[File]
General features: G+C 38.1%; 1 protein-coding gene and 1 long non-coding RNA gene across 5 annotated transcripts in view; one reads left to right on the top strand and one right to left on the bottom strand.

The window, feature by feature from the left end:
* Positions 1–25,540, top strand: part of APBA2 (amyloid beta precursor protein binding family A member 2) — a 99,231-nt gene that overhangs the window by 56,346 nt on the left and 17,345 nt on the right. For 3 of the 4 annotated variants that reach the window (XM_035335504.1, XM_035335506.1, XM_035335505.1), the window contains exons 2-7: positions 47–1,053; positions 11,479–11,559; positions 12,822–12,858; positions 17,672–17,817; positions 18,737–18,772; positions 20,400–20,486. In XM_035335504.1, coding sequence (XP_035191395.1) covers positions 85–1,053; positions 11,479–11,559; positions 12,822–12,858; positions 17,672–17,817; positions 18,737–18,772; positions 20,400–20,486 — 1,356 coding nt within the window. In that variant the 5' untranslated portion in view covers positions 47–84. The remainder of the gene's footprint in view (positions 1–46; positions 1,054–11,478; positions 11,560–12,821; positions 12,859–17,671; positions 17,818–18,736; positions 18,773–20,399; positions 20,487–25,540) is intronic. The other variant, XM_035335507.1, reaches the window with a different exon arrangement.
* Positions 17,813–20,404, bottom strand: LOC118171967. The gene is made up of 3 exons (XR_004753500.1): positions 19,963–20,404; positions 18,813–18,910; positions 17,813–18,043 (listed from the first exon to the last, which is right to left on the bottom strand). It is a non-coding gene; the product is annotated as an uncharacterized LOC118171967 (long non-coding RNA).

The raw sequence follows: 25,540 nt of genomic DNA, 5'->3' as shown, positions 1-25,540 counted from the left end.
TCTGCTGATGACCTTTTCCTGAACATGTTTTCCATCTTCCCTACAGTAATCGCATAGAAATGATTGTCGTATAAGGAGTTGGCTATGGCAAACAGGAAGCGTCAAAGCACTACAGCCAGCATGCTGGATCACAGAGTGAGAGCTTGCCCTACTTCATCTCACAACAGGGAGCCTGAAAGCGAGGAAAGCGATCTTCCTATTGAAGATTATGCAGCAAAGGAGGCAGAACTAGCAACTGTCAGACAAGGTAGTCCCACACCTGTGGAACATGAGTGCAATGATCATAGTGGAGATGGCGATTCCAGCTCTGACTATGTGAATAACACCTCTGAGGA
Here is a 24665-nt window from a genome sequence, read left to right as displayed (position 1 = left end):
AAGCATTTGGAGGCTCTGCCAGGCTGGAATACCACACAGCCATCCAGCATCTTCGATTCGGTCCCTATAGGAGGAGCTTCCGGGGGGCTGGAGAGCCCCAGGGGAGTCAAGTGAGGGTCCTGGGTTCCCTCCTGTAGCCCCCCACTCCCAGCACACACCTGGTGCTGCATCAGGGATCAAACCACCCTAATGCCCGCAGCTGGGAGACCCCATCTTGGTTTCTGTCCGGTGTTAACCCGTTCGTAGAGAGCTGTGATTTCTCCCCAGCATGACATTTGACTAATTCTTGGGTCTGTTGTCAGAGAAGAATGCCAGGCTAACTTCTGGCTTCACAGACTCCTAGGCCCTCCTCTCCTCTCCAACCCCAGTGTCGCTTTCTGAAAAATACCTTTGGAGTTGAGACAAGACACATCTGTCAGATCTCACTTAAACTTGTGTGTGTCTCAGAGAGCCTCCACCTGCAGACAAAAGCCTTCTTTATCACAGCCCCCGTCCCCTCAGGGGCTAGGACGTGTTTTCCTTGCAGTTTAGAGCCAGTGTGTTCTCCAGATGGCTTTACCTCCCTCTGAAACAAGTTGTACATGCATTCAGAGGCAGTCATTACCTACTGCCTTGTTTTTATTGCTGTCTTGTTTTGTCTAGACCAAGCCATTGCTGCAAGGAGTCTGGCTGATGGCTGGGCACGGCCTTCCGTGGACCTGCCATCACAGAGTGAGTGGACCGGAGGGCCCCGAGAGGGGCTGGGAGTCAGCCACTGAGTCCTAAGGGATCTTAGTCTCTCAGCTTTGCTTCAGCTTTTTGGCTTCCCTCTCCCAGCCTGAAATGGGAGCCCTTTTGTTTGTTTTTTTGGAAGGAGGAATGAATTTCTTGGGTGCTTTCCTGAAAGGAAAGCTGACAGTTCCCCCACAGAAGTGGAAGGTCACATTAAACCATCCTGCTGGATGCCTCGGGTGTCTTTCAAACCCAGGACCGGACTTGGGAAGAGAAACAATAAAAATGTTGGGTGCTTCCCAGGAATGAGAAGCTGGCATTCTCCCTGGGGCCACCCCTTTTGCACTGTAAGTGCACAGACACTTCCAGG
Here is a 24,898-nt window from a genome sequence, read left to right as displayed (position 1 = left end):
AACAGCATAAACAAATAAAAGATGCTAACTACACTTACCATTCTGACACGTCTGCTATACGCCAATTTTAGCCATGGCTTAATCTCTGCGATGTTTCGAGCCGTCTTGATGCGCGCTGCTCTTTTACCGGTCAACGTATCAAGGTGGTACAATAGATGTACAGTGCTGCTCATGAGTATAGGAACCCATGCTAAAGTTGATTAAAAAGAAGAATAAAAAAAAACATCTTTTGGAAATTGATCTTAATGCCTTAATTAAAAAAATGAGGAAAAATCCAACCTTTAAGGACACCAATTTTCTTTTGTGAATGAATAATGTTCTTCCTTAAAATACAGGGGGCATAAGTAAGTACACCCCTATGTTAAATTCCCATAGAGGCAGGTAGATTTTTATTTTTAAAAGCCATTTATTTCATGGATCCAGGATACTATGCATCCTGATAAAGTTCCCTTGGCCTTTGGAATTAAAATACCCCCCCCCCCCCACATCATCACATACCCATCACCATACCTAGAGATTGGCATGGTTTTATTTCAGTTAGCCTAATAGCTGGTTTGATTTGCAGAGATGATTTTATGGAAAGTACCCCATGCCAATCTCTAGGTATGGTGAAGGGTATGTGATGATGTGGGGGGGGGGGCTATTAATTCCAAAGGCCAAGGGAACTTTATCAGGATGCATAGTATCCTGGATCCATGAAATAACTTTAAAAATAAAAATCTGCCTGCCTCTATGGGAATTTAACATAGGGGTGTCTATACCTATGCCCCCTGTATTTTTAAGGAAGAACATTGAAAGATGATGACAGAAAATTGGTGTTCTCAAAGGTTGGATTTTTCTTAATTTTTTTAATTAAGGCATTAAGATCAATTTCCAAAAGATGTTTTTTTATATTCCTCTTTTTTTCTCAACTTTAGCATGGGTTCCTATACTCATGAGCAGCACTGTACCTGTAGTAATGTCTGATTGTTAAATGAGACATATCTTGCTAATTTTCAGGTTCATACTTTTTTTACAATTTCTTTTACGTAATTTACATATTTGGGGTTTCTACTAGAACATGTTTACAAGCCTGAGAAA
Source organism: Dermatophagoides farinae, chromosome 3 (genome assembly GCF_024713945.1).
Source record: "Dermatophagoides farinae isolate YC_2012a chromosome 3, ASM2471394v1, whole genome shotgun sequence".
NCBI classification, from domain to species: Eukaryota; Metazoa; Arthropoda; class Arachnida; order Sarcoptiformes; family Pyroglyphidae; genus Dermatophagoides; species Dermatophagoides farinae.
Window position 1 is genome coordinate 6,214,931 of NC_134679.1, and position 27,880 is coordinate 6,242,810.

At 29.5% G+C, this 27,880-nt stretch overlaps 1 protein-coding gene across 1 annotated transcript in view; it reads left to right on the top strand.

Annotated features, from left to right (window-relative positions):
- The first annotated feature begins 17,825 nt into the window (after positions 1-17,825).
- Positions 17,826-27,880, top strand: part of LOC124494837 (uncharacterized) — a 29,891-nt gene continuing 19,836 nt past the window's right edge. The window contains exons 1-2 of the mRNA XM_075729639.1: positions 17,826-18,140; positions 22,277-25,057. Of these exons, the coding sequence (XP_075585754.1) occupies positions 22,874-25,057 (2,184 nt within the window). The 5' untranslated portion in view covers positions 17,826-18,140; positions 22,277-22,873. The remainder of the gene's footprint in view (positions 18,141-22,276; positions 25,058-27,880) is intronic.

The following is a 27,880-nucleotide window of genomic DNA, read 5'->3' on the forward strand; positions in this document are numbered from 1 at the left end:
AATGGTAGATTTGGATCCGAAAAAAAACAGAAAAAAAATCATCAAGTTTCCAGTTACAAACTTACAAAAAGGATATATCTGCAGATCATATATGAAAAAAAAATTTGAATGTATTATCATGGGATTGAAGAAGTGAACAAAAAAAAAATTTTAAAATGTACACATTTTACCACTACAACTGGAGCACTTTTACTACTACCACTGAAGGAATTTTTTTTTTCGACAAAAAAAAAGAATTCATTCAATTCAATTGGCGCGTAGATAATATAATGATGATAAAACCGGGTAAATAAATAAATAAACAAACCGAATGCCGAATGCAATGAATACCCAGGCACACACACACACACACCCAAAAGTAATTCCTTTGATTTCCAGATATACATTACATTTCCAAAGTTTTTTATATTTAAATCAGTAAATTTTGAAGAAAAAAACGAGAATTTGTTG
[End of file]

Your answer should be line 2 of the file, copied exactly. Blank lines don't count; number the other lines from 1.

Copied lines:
The window, feature by feature from the left end: